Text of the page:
PATENTS – IP DEVELOPMENTS

Intellectual Property Laws Amendment (Productivity Commission Response Part 2 and Other Measures) Bill 2019 (Cth) (the PC Part 2 Bill).

 Background

On 25 August 2017, the then Minister for Industry, Innovation and Science and the Minister for Communications, announced the release of the Government’s response to the PC final report recommendations, which adopted a number of PC’s recommendations. In 2018, the Government introduced the Intellectual Property Laws Amendment (Productivity Commission Response Part 1 and Other Measures) Bill 2018 into the Commonwealth Parliament. That Bill received royal assent on 24 August 2018. The Intellectual Property Laws Amendment (Productivity Commission Response Part 1 and Other Measures) Act 2018 (Cth) addressed several recommendations concerning the trade mark and the plant breeder’s rights systems made by the PC final report.

The PC Part 2 Bill implements the second set of legislative measures the Government adopted in response to the 2016 PC Report. The PC Part 2 Bill’s Explanatory Memorandum (EM) at page 1, identifies that proposed amendments to the Patents Act 1990 (Patents Act), Designs Act 2003 (Designs Act) and Trade Marks Act 1995 (Trade Marks Act) is divided into eight schedules:

<https://www.aph.gov.au/Parliamentary_Business/Bills_Legislation/Bills_Search_Results/Result?bId=s1216>. A short summary of the main features of each schedule follows.

Schedule 1 Part 1 introduces an objects clause. The EM states at page 2 that the PC considered that the inclusion of an objects clause would help ensure that the patent system remained adapted and fit for purpose. Schedule 1 item 2A sets out the object of the Patents Act in these terms:

Schedule 1 Part 2 deals with the abolition of the innovation patent system. It is not intended to affect existing innovation patent rights: EM at [24]. The innovation patent system will continue to operate for innovation patents which were filed before the commencement of the amendments. Divisional applications and conversions from standard patent applications to innovation patent applications will operate as long as they have a priority date for each claim, which is before the commencement of the amendment under Schedule 1 Part 2. The amendments in Schedule 1 Part 2 (the abolition of the innovation patents), will commence the day after the end of a period of 12 months, beginning on the day that the PC Part 2 Bill receives Royal Assent.

Schedule 2 Part 1 deals with the Crown use of patents, which is the subject of Chapter 17 of the Patents Act. The amendments brought about by the items in this schedule, are aimed at improving and clarifying the Crown use provisions in the Patents Act: EM at [37]. It is not necessary for a patent to be granted, as the provisions apply to an invention which is the subject of a patent application: s.163(1).The amendments will provide:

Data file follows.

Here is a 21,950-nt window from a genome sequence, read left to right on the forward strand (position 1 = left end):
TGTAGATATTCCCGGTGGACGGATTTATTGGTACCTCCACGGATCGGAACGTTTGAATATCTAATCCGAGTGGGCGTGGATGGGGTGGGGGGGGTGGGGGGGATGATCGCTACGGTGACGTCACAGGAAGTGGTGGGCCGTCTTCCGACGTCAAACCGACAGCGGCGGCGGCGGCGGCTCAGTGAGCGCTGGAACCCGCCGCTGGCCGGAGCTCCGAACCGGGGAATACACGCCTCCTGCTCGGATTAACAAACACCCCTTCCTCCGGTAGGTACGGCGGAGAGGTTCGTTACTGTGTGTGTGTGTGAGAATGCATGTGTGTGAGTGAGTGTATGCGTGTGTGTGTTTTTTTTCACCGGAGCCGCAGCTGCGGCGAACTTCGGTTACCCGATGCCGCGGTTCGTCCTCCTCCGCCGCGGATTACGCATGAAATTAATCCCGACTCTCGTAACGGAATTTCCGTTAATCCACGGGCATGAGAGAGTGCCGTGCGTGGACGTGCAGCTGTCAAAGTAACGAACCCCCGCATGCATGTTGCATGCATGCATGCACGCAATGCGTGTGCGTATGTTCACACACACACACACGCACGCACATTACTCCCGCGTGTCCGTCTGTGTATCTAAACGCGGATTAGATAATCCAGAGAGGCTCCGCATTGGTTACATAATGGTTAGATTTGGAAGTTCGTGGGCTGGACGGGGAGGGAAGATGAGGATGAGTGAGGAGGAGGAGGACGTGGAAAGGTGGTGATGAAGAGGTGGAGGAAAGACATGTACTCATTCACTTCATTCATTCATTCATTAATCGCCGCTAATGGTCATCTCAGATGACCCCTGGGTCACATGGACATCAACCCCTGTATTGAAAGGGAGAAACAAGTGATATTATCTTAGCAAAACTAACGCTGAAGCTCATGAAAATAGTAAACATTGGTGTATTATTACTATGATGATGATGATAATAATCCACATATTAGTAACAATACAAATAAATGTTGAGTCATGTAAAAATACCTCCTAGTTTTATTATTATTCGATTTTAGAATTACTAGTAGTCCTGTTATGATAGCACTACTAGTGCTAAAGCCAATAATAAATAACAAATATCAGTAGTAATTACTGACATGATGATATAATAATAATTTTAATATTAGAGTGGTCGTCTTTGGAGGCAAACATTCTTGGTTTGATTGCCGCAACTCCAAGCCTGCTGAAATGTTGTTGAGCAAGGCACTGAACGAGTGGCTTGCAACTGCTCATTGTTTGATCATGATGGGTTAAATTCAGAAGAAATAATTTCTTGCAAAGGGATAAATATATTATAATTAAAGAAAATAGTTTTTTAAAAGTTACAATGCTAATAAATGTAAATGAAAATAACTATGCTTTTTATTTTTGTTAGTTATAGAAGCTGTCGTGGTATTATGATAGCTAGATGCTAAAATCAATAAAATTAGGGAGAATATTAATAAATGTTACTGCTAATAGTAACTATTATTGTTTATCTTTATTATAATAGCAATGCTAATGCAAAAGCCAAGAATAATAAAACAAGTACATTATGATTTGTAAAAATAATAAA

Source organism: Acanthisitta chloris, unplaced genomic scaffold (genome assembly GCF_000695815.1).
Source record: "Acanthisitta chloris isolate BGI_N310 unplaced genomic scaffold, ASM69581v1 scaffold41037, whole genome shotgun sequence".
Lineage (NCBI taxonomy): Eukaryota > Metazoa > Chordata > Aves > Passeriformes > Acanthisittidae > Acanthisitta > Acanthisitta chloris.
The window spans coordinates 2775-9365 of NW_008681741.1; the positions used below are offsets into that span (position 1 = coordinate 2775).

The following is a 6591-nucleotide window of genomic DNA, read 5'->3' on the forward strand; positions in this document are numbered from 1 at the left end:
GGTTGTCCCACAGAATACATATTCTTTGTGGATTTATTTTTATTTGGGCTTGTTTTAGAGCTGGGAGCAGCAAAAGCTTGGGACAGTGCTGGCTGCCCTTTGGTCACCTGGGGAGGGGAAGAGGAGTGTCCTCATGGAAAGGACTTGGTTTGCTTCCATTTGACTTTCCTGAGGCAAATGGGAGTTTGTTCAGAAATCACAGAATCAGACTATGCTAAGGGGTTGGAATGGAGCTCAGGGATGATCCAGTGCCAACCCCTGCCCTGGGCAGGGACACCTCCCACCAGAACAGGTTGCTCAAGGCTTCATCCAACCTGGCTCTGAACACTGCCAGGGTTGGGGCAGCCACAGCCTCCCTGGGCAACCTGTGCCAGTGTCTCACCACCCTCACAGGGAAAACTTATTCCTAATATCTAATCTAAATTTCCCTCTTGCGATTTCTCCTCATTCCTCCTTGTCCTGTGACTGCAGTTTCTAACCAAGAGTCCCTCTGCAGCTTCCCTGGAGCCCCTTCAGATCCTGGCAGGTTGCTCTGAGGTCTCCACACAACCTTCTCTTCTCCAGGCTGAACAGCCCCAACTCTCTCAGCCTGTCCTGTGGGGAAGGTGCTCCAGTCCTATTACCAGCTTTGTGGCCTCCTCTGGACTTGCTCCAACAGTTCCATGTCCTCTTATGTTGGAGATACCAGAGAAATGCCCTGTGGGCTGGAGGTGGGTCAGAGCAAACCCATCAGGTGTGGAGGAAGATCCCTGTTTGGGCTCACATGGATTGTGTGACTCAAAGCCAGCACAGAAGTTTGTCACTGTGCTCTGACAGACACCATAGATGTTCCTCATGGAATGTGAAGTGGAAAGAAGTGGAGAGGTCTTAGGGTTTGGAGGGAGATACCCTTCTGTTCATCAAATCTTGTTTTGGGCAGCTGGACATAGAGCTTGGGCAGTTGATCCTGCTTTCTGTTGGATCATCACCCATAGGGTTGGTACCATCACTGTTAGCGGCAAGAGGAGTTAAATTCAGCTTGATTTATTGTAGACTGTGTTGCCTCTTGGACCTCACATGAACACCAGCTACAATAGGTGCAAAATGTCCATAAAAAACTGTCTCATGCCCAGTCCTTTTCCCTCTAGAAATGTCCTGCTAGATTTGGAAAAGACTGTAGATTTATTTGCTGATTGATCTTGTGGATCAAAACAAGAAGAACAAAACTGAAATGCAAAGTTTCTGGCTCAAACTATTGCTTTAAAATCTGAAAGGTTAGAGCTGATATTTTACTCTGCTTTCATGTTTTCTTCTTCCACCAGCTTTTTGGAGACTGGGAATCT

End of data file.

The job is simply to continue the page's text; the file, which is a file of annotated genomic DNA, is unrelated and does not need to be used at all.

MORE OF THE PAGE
• a general rule for Crown use, which is the permitted non-infringing exploitation of inventions: the proposed Patents Act 163(1).
  • for infringement by the Crown, where agreed terms or prescribed Court determinations as to the terms of remuneration, are not complied with: the proposed Patents Act 163(2).
  • The circumstances constituting Crown use, which involves the “certification” of the relevant Minister: the proposed Patents Act 163(3).

Presently, at any time after a patent application is made, the Government may exploit the invention: Patents Act s.163(1). Under the proposed amendments, Governments are required firstly, to seek a negotiated outcome, which the EM suggests, for example, may be a license from the patent owner to use the patent: EM at [43]. An exception to this requirement exists, in circumstances where the exploitation arises in the case of an emergency: the proposed Patents Act s.163A.

The amendments provide that ministerial authorisation for invoking Crown use must firstly be sought: proposed Patents Act s.163(3). The structure for non-emergency situations is set out in the proposed s.163(3) of the Patents Act. This includes a written approval by the relevant Minister if negotiations have failed with the patent stakeholder; a written approval by the relevant Minister to exploit the invention and 14 days before exploitation commences, providing the patentee or nominated person, with a copy of the written approval to exploit and a written statement of reasons for the exploitation approval. The circumstance of a government authorising a non-government body to exploit an invention for the services of the Commonwealth or State will continue on the same terms as the present s.163(2).